, Volume 97, Issue 3, pp 581–589 | Cite as

Bad Animals and Faithful Beasts in Bevis of Hampton

  • Kenneth D. Eckert


Most medieval Europeans lived closely alongside animals in a way modern city-dwellers do not, and unsurprisingly the literature features animals in debate poems and fabliaux. Animals even receive their own literary subgenre, the bestiary. The popular Auchinleck Manuscript romance Bevis of Hampton (c. 1330) similarly features animals charged with spiritual significations. The Bevis poet does not let his fauna talk, at times stressing their animality in realistic touches—lions get hungry—yet also gives them moral agency, personifying and endowing them with fantastic and deadly powers. Dragons are “real” in the story and live for centuries without aging and fly between countries. Beyond having narrative functions, the animals of Bevis symbolize the themes of the poem and the spiritual choices and trials which Bevis repeatedly faces.


Bevis of Hampton Medieval romance Animal literature Middle English Auchinleck manuscript 


Unable to display preview. Download preview PDF.

Unable to display preview. Download preview PDF.


  1. Calkin, S. B. (2005). Saracens and the making of English identity: The Auchinleck Manuscript. New York: Routledge.Google Scholar
  2. Charbonneau, J., & Cromwell, D. (2009). Gender and identity in the popular romance. In R. L. Radulescue & C. J. Rushton (Eds.), A companion to medieval popular romance (pp. 96–110). Cambridge: D.S. Brewer.Google Scholar
  3. Chickering, H. D., Jr (Ed.). (1977). Beowulf. Toronto: Anchor Books.Google Scholar
  4. Fellows, J. (2008). Middle English and Renaissance Bevis: A textual survey. In Fellows & Djordjevic (pp. 80–113). Cambridge: Brewer.Google Scholar
  5. Fellows, J., & Djordjevic, I. (Eds.). (2008). Sir Bevis of Hampton in literary tradition. Cambridge: D.S. Brewer.Google Scholar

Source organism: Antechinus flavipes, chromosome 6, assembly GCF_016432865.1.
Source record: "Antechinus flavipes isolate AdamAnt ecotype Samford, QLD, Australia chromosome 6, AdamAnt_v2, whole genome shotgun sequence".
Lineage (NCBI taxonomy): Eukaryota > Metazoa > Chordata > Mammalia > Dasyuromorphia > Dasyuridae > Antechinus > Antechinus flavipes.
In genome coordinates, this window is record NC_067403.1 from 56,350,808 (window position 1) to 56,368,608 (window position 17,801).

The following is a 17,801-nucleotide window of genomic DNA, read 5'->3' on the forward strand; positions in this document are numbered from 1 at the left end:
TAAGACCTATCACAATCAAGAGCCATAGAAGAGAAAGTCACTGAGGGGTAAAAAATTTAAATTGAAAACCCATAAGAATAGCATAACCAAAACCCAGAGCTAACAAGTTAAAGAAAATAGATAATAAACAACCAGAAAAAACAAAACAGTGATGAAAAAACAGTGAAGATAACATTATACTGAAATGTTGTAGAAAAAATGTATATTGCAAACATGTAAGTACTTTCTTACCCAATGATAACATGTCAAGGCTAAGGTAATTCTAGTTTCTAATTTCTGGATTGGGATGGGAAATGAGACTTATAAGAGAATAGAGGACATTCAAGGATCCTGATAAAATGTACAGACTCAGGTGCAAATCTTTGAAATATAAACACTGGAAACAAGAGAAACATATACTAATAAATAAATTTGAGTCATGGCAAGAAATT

6. Finlayson, J. (1999). The marvellous in Middle English romance. Chaucer Review, 33(4), 363–408.Google Scholar
  7. Hanna, R. (2005). London literature, 1300–1380. Cambridge: University Press.Google Scholar
  8. Herzman, R.B., Drake, G., & Salisbury, E. (Ed.), (1999). Bevis of Hampton. Four romances of England. Kalamazoo, MI: Medieval Institute Publications. Accessed 6 April 2012.
  9. Jordanus. The Wonders of the East (1843). Yule, H. (Trans.). London: Hakluyt Society.Google Scholar
  10. Ker, W. P. (1908). Epic and romance. New York: Dover Publications, 1957.Google Scholar
  11. Lim, G. (2009). “‘My horse, a horse, my kingdom for a horse!’: Valuing Arondel in Bevis of Hampton”. Conference paper. 44th international congress on medieval studies, May 2009. MI: Kalamazoo.Google Scholar
  12. McDonald, N. (Ed.). (2004). Pulp fictions of medieval England. Manchester: University Press.Google Scholar
  13. Rouse, R. A. (2008). For king and country? The tension between national and regional identities in Sir Bevis of Hampton. In Fellows & Djordjevic (pp. 114–126). Cambridge: DS Brewer.Google Scholar
  14. Said, E. W. (1978). Orientalism: Western conceptions of the Orient. London: Routledge and Kegan Paul.Google Scholar
  15. Saunders, C. (2008). “Gender, virtue, and wisdom in Sir Bevis of Hampton.” In Fellows & Djordjevic (pp. 161–175).Google Scholar
  16. Seaman, M. (2001). Engendering genre in Middle English romance: Performing the feminine in Sir Beves of Hamtoun. Studies in Philology, 98(1), 49–75.Google Scholar
  17. Spenser, E. The Faerie Queene (2006). In S. Greenblatt (Ed.), The Norton anthology of English literature, 8th ed (vol. B). (pp. 708–901) New York: W. W. Norton and Co.Google Scholar
  18. Tertullian. De baptismo (1964). In E. Evans (Trans.), Tertullian’s homily on baptism. London: S.P.C.K.Google Scholar
  19. Weiss, J. (1979). The major interpolations in Sir Beues of Hamtoun. Medium Aevum, 48, 71–75.Google Scholar
  20. Wilcox, R. (2004). Romancing the East: Greeks and Saracens in Guy of Warwick. In McDonald (pp. 217–240). New York: Manchester University Press.Google Scholar

Copyright information

© Springer Science+Business Media B.V. 2012

Authors and Affiliations

  1. 1.Keimyung Adams College Keimyung UniversityDaeguKorea

Personalised recommendations